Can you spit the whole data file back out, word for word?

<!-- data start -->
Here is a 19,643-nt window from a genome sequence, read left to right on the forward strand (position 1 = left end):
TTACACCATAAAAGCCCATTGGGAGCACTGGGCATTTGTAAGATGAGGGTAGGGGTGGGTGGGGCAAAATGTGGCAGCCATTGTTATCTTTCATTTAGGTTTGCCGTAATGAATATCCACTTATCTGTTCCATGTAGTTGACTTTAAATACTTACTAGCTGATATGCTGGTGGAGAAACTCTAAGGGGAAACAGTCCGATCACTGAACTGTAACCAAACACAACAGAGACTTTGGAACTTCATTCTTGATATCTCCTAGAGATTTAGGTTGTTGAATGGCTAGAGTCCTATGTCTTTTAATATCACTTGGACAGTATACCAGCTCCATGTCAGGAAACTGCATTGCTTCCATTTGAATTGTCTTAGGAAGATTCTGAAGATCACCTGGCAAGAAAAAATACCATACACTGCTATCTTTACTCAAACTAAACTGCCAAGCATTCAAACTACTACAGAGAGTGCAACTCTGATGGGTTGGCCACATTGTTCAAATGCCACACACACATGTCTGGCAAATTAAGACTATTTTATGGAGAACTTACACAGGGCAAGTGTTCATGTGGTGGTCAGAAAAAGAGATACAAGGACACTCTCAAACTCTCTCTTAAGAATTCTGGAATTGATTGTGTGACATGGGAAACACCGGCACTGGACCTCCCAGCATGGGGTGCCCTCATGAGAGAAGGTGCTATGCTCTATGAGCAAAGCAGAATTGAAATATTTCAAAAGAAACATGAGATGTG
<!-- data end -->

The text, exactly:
Here is a 19,643-nt window from a genome sequence, read left to right on the forward strand (position 1 = left end):
TTACACCATAAAAGCCCATTGGGAGCACTGGGCATTTGTAAGATGAGGGTAGGGGTGGGTGGGGCAAAATGTGGCAGCCATTGTTATCTTTCATTTAGGTTTGCCGTAATGAATATCCACTTATCTGTTCCATGTAGTTGACTTTAAATACTTACTAGCTGATATGCTGGTGGAGAAACTCTAAGGGGAAACAGTCCGATCACTGAACTGTAACCAAACACAACAGAGACTTTGGAACTTCATTCTTGATATCTCCTAGAGATTTAGGTTGTTGAATGGCTAGAGTCCTATGTCTTTTAATATCACTTGGACAGTATACCAGCTCCATGTCAGGAAACTGCATTGCTTCCATTTGAATTGTCTTAGGAAGATTCTGAAGATCACCTGGCAAGAAAAAATACCATACACTGCTATCTTTACTCAAACTAAACTGCCAAGCATTCAAACTACTACAGAGAGTGCAACTCTGATGGGTTGGCCACATTGTTCAAATGCCACACACACATGTCTGGCAAATTAAGACTATTTTATGGAGAACTTACACAGGGCAAGTGTTCATGTGGTGGTCAGAAAAAGAGATACAAGGACACTCTCAAACTCTCTCTTAAGAATTCTGGAATTGATTGTGTGACATGGGAAACACCGGCACTGGACCTCCCAGCATGGGGTGCCCTCATGAGAGAAGGTGCTATGCTCTATGAGCAAAGCAGAATTGAAATATTTCAAAAGAAACATGAGATGTG